Just Get It Dunn
Dave's got the Burrell signing pegged perfectly. This deal, at a sensible price, means that the Nationals can afford Adam Dunn. And, if necessary, they can probaby still pay the "Loser's Premium" that a 102-loss team often has to shell out to grab a free agent.
The Rays may have gotten a bit by a Winner's Discount in signing Burrell for $16-million for two years. But the market has, nonetheless, been set right where the Nats should want it.
Several points are of interest when we try to figure out how much Dunn is worth in the current (suddenly deflated) market for proven sluggers in their prime who are durable, walk a lot, only hit near .250, strike out a ton, have a solid attitude and play poor defense at a corner outfield spot.
First, Dunn, 29, and Burrell, 32, who just signed for $16-million for two years with the Rays, are as statistically identical as two players can be.
Over the last nine years starting at age 23 (including a few games at AAA in '00 to give him full credit for durability), Burrell has averaged 150 games, 520 ab, 28 hrs, 95 RBI, 91 walks, 145 Ks, .257 average, .367 on-base % and .485 slugging average.
Over the last seven year starting at age 22, Dunn has averaged 152 games, 518 at bats, 37 hrs, 90 rbi, 108 walks, 169 K's, .247 average, .367 on-base % and .518 slugging avg.
Last season Burrell earned $14,250,000 in Philly, Dunn $13,000,000 in Cincy.
Dunn has a few edges. He's hit 40 homers the last five years. That's worth some box office. He's three years young. But Burrell has proved he can hit for a contender and survive in a tough town where expectations have always been high as a No. 1 overall draft pick.
Milton Bradley, who just signed with the Cubs for $30-million for three years, is a tricky comparable to Burrell and Dunn. Contemporary stats, like OPS, say Bradley has been a somewhat better offensive player over the last six years than either and he can play centerfield, also a big plus. But Bradley's got plenty of baggage and (a bigger worry), has missed lots of games in his career, averaging only 357 abs the last six seasons.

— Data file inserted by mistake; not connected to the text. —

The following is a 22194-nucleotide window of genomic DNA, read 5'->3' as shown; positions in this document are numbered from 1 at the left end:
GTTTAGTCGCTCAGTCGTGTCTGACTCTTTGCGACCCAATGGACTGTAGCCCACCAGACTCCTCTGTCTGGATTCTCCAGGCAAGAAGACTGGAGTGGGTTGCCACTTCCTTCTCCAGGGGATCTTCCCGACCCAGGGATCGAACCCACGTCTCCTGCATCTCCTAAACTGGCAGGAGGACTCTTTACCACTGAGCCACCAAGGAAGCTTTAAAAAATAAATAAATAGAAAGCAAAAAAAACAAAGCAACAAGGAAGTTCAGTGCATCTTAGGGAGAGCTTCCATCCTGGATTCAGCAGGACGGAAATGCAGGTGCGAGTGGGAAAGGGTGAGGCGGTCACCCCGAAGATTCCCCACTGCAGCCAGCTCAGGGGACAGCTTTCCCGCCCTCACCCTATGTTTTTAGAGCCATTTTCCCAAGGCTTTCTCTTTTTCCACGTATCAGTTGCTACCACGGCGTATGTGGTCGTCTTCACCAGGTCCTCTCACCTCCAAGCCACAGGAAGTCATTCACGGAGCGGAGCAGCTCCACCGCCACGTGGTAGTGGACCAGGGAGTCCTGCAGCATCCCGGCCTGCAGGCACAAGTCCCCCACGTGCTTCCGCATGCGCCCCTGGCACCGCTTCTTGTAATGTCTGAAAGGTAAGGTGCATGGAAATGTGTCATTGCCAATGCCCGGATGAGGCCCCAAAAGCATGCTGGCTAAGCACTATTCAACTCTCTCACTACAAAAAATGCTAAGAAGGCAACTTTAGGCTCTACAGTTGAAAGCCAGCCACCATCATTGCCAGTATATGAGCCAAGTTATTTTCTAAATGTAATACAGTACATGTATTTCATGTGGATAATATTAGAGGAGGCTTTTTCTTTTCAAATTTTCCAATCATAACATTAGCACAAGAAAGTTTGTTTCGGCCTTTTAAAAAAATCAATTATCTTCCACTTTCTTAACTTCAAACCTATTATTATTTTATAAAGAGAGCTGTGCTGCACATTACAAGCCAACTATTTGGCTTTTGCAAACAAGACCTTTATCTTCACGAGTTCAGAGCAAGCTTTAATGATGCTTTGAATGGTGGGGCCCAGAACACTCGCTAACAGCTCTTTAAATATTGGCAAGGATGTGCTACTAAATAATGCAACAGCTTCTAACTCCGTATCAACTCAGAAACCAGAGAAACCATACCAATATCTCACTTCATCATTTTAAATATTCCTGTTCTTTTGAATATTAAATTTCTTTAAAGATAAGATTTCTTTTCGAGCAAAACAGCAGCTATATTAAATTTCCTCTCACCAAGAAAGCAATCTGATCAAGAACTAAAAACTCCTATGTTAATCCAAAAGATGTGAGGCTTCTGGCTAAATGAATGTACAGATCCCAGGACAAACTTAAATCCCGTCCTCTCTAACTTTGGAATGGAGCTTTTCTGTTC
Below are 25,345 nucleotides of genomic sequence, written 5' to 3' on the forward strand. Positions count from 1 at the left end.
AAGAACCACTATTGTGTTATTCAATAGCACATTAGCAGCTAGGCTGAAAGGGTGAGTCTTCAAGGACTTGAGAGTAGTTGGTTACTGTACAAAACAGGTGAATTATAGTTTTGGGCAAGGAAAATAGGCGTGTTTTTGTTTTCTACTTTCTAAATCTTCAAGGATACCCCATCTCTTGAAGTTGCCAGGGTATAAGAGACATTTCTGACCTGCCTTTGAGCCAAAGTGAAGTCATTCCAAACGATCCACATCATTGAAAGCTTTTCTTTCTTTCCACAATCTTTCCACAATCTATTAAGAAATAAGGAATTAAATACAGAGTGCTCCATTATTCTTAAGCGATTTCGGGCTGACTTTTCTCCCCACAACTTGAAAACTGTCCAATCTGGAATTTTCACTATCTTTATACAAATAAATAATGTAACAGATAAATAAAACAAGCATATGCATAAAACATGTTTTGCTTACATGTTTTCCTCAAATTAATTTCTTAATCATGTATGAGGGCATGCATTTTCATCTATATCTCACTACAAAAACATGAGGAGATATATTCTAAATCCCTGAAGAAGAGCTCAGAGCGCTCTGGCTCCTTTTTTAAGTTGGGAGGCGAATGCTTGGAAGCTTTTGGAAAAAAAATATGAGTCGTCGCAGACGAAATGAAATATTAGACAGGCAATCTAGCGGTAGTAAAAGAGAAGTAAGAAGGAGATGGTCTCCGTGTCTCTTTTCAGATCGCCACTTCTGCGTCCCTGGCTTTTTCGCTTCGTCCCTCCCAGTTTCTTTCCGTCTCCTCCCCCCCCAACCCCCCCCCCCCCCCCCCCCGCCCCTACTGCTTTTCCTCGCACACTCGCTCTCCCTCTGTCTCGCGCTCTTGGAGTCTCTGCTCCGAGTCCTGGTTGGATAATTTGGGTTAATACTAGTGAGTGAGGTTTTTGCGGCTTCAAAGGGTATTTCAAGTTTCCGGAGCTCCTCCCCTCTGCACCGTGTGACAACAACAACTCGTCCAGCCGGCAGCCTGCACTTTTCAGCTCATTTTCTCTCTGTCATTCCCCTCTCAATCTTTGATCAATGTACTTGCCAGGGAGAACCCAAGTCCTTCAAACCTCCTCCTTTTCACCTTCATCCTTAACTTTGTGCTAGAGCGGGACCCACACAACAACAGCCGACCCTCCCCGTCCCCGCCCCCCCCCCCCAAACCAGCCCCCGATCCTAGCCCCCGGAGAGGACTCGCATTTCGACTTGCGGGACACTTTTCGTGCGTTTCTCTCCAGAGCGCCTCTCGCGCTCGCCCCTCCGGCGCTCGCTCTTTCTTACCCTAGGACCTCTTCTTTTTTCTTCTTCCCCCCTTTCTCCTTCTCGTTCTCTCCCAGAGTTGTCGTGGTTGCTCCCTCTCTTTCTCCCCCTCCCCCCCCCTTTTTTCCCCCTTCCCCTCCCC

At any rate, if Burrell is worth $16-million for two years and the 30-year-old Bradley gets $30-million for three years, then the Nats can afford Dunn. At "today's prices," and considering Dunn's good health and consistency, as well as the possibilty that he mght switch to first base if needed, it might be wise to accomodate Dunn on length of contract if that will close the deal.
To those who may nags at Dunn's (very real) faws, just a reminder from previous posts and chats: the five players whose careers most resemble Dunn at the same age are Darryl Strawberry, Jose Canseco, Harmon Killebrew, Rocky Colavito and Reggie Jackson. This guy is Frank Howard __but better. You want him for lots of reasons __including credibility with fans and future potential free agents, as well as well-established baseball value.
In light of the Burrell (andBradley) contracts, which establish a sane market for such players, as well as the Nats great need for a LH power bat, only one thing is left to be said.
Yes...just get it Dunn.
January 6, 2009; 2:53 PM ET
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